You could write a morality play about Argentina’s debt woes. A vengeful market has never forgiven the country’s original sin of debt default in 2002. Argentina spent years running away from its debts, even running to the likes of the late Hugo Chavez for funding. The country restructured about 93% of its bonds in 2005 and 2010, but a group of “holdouts” has pursued the remainder with the zeal that Inspector Javert pursued poor Jean Valjean, going so far as to force the impounding of an Argentine navy ship in Ghana two years ago.
Not that I feel sorry for Argentina, of course. The country got itself into this mess by borrowing too much money and then arrogantly refusing to pay it back. Argentina has also pursued a range of disastrous anti-market policies over the past decade, has made a habit of expropriating foreign assets (as was the case when it effectively stole Repsol’s YPF (YPF) stake), and has even contributed to the soaring world price of beef by restricting exports in a boneheaded attempt to contain inflation.
But the U.S. Supreme Court decision on June 16 to let stand a lower court ruling that would require Argentina to make its holdout creditors whole or effectively be restricted from the global financial system is potentially bringing this morality play to an end. Without some sort of deal, Argentina faces another default at the end of this month, as it lacks the cash to make the holdouts whole and pay its other bondholders.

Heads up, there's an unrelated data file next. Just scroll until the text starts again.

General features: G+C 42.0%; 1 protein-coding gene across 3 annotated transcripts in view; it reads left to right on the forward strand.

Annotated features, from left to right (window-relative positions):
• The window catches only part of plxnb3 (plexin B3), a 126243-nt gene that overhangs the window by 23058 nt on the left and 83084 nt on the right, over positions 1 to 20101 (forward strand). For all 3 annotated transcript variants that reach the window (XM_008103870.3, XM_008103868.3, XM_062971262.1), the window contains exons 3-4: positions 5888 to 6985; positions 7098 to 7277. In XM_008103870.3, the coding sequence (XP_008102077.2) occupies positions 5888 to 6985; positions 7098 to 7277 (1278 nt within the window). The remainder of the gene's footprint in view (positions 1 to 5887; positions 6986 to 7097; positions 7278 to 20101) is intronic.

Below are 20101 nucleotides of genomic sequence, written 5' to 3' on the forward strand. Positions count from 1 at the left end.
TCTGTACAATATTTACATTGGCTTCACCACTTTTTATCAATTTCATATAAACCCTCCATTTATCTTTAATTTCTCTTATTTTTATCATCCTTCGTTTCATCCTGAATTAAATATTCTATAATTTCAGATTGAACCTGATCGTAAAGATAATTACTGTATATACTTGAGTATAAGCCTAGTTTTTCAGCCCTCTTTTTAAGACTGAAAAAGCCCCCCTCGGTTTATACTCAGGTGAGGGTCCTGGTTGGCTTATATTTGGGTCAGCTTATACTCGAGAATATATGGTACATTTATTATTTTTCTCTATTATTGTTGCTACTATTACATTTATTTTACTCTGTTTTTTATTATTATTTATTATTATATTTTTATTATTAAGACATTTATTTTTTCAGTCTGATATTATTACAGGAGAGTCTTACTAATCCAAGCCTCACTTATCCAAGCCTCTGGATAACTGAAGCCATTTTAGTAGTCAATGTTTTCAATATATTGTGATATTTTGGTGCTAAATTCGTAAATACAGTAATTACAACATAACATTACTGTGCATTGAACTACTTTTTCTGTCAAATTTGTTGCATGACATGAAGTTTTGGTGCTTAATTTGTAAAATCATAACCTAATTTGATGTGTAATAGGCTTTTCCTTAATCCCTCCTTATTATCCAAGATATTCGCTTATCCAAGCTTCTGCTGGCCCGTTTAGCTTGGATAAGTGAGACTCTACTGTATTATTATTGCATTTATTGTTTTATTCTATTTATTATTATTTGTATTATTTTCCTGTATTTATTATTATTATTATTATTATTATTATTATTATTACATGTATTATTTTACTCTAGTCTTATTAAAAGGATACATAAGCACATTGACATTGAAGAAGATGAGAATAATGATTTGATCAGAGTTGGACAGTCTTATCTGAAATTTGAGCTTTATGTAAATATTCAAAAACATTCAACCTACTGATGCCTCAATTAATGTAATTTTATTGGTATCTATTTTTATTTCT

NML Capital, the hedge fund leading the holdouts, said Thursday it is ready to negotiate, and Argentina’s government indicated Wednesday that it was prepared to send representatives to New York.
Argentina seems to be in a deal-making mood these days. Argentina settled its dispute with Repsol in April and settled with the “Paris Club” of sovereign lenders in May. The hedge fund vultures are the last impediment to Argentina being a “normal” country again, or as normal as a country with Argentina’s history can ever hope to be.
I expect capital to start flowing back into Argentina this year, as a settlement will remove much of the uncertainty that has made investment all but impossible.
So, how do we play Argentina’s return to polite society?
One option is via the Global X FTSE Argentina 20 ETF (ARGT), a basic of liquid Argentine stocks. ARGT is heavily weighted in international oil and gas pipeline maker Tenaris (TS) and in state oil company YPF(YPF), at 20% and 13% of the portfolio, respectively.
I’m ok with that. I expect most of the investment flowing into the country to go straight to the energy sector.
Action to take: Buy ARGT and expect to hold for 12-18 months for 30%-75% gains. Use a 15% trailing stop as risk management.
About the author:
Mr. Sizemore has been a repeat guest on Fox Business News, has been quoted in Barron’s Magazine and the Wall Street Journal, and has been published in many respected financial websites, including MarketWatch, TheStreet.com, InvestorPlace, MSN Money, Seeking Alpha, Stocks, Futures, and Options Magazine and The Daily Reckoning.